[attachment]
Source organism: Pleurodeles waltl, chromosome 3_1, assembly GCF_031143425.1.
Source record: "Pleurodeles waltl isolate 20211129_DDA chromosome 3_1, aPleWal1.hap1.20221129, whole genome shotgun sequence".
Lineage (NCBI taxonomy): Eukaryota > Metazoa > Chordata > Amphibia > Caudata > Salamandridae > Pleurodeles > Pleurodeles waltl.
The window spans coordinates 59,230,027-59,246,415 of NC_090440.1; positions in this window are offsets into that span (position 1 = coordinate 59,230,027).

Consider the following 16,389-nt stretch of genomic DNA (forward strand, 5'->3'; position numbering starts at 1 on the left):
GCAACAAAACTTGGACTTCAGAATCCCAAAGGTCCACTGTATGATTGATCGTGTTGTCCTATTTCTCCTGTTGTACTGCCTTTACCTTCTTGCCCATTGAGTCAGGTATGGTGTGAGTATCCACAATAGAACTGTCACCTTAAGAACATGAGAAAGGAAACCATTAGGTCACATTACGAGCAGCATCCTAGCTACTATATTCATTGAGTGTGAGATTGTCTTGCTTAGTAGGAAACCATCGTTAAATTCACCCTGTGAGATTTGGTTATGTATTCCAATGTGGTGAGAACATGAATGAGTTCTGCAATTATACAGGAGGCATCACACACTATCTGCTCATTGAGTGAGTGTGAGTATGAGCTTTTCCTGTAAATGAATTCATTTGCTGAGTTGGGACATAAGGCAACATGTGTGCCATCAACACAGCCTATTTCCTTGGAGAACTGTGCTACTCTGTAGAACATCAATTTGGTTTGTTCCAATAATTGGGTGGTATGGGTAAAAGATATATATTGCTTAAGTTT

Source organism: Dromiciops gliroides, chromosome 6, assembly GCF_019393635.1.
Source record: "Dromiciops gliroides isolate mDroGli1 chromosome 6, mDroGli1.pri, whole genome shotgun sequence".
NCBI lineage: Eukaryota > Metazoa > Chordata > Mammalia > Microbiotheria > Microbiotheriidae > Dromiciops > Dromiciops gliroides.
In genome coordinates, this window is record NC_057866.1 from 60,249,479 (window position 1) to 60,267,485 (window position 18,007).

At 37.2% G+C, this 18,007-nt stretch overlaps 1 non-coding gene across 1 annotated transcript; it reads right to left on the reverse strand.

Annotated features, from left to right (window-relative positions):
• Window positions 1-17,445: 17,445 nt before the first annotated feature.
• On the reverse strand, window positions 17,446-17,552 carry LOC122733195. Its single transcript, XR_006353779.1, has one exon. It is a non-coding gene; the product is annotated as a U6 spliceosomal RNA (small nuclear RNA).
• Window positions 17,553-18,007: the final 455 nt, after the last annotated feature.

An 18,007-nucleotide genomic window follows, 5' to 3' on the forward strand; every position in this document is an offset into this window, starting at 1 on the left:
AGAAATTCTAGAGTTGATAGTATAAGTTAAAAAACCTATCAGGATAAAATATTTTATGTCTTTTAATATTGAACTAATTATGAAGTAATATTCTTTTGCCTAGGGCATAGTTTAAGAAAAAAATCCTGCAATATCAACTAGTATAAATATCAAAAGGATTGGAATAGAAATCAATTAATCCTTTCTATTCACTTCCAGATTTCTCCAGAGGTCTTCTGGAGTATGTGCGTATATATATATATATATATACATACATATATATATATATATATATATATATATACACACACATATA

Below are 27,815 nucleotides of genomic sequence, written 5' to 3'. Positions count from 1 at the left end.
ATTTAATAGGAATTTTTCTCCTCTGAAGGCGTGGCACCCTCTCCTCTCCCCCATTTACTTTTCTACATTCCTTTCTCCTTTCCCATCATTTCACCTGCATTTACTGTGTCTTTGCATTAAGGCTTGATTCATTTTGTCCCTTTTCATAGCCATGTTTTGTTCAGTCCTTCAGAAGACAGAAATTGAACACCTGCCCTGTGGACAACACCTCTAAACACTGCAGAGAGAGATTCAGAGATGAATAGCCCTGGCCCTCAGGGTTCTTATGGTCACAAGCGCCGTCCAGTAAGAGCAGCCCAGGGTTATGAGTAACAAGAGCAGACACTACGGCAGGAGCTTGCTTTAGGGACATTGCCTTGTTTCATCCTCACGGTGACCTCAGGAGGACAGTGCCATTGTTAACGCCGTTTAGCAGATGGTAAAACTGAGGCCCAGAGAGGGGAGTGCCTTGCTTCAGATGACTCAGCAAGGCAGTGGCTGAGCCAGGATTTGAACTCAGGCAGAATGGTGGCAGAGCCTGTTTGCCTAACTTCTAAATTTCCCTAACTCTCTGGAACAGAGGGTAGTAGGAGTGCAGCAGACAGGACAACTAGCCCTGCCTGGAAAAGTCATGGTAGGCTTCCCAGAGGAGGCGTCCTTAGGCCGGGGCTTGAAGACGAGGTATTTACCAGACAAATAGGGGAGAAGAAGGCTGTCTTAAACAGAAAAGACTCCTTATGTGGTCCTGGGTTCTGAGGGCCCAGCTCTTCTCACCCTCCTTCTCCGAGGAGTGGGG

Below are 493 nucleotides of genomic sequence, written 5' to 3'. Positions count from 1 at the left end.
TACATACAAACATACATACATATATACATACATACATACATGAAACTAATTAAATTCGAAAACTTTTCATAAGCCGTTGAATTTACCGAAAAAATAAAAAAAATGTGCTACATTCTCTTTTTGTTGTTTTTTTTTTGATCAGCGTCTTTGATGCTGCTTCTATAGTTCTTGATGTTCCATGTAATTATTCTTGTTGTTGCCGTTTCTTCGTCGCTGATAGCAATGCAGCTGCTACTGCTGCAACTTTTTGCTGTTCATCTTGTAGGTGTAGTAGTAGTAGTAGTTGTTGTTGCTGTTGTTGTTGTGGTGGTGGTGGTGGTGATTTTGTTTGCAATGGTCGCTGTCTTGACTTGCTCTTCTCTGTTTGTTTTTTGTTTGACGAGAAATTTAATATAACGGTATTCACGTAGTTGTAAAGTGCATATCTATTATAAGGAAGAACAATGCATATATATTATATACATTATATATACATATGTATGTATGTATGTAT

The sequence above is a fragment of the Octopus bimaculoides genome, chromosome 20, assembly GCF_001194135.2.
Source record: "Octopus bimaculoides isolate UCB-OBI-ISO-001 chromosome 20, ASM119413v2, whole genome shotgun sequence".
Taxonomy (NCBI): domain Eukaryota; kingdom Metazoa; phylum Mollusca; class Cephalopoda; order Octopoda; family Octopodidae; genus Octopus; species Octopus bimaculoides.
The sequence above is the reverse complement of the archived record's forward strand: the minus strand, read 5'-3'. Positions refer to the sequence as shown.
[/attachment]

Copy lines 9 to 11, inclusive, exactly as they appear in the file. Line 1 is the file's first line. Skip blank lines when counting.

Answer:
NCBI lineage: Eukaryota > Metazoa > Chordata > Mammalia > Microbiotheria > Microbiotheriidae > Dromiciops > Dromiciops gliroides.
In genome coordinates, this window is record NC_057866.1 from 60,249,479 (window position 1) to 60,267,485 (window position 18,007).

At 37.2% G+C, this 18,007-nt stretch overlaps 1 non-coding gene across 1 annotated transcript; it reads right to left on the reverse strand.